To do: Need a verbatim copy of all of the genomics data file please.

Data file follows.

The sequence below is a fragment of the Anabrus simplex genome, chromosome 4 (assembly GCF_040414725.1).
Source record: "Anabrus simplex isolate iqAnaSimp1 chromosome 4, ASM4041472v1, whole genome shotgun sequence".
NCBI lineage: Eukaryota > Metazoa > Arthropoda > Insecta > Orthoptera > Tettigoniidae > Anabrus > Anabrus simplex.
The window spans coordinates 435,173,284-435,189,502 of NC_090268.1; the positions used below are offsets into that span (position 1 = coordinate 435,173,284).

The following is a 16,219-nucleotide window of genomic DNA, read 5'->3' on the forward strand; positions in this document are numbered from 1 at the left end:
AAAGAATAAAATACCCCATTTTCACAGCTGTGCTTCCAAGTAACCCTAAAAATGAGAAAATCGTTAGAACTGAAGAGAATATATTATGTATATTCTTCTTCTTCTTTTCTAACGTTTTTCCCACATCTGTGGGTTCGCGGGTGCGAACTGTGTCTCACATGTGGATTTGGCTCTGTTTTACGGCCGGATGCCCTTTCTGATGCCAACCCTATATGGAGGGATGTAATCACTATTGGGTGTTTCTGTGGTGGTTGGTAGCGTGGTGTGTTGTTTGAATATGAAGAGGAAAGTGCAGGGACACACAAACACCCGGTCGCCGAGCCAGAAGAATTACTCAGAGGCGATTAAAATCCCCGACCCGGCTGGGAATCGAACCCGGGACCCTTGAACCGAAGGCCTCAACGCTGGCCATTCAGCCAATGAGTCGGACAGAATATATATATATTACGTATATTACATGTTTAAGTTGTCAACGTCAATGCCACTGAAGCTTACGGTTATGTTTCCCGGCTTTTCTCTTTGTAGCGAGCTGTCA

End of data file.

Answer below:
The sequence below is a fragment of the Anabrus simplex genome, chromosome 4 (assembly GCF_040414725.1).
Source record: "Anabrus simplex isolate iqAnaSimp1 chromosome 4, ASM4041472v1, whole genome shotgun sequence".
NCBI lineage: Eukaryota > Metazoa > Arthropoda > Insecta > Orthoptera > Tettigoniidae > Anabrus > Anabrus simplex.
The window spans coordinates 435,173,284-435,189,502 of NC_090268.1; the positions used below are offsets into that span (position 1 = coordinate 435,173,284).

The following is a 16,219-nucleotide window of genomic DNA, read 5'->3' on the forward strand; positions in this document are numbered from 1 at the left end:
AAAGAATAAAATACCCCATTTTCACAGCTGTGCTTCCAAGTAACCCTAAAAATGAGAAAATCGTTAGAACTGAAGAGAATATATTATGTATATTCTTCTTCTTCTTTTCTAACGTTTTTCCCACATCTGTGGGTTCGCGGGTGCGAACTGTGTCTCACATGTGGATTTGGCTCTGTTTTACGGCCGGATGCCCTTTCTGATGCCAACCCTATATGGAGGGATGTAATCACTATTGGGTGTTTCTGTGGTGGTTGGTAGCGTGGTGTGTTGTTTGAATATGAAGAGGAAAGTGCAGGGACACACAAACACCCGGTCGCCGAGCCAGAAGAATTACTCAGAGGCGATTAAAATCCCCGACCCGGCTGGGAATCGAACCCGGGACCCTTGAACCGAAGGCCTCAACGCTGGCCATTCAGCCAATGAGTCGGACAGAATATATATATATTACGTATATTACATGTTTAAGTTGTCAACGTCAATGCCACTGAAGCTTACGGTTATGTTTCCCGGCTTTTCTCTTTGTAGCGAGCTGTCA